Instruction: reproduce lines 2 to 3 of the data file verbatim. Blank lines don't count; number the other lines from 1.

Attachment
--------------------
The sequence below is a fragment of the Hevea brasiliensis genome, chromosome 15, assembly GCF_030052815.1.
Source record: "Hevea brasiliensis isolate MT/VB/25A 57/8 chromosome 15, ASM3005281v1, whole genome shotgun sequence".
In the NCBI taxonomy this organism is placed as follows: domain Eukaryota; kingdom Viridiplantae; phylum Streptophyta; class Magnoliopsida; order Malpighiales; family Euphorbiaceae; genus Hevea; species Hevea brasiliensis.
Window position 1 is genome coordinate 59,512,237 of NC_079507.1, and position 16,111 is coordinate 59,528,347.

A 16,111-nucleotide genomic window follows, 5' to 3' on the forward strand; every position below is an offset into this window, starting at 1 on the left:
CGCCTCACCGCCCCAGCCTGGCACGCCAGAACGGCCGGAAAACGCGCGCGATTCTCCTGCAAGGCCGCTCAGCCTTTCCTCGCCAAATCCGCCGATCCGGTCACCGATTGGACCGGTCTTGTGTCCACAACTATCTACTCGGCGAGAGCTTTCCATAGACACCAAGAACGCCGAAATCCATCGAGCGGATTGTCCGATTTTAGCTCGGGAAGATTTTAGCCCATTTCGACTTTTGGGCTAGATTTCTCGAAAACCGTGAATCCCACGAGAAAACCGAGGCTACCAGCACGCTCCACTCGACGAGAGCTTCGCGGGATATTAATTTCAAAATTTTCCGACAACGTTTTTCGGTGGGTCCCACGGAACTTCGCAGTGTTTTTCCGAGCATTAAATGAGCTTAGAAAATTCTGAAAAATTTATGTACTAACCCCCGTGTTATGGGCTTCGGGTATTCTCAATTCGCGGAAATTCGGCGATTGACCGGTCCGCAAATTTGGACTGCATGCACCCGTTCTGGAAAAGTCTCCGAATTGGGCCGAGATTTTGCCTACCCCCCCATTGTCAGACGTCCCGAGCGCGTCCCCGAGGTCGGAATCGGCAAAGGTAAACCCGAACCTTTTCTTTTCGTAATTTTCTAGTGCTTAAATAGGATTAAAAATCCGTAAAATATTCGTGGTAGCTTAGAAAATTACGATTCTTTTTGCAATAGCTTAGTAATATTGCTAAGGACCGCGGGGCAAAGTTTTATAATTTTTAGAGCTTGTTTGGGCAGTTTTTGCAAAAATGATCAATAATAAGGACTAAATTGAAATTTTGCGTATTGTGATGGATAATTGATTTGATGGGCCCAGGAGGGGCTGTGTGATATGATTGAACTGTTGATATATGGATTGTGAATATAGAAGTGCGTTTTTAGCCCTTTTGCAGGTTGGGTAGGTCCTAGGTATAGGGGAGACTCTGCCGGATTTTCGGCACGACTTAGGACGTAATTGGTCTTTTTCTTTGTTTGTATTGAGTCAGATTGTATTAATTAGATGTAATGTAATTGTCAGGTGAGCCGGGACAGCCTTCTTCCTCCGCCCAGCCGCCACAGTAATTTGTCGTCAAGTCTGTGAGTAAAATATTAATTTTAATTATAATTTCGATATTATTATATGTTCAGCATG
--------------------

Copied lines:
Source record: "Hevea brasiliensis isolate MT/VB/25A 57/8 chromosome 15, ASM3005281v1, whole genome shotgun sequence".
In the NCBI taxonomy this organism is placed as follows: domain Eukaryota; kingdom Viridiplantae; phylum Streptophyta; class Magnoliopsida; order Malpighiales; family Euphorbiaceae; genus Hevea; species Hevea brasiliensis.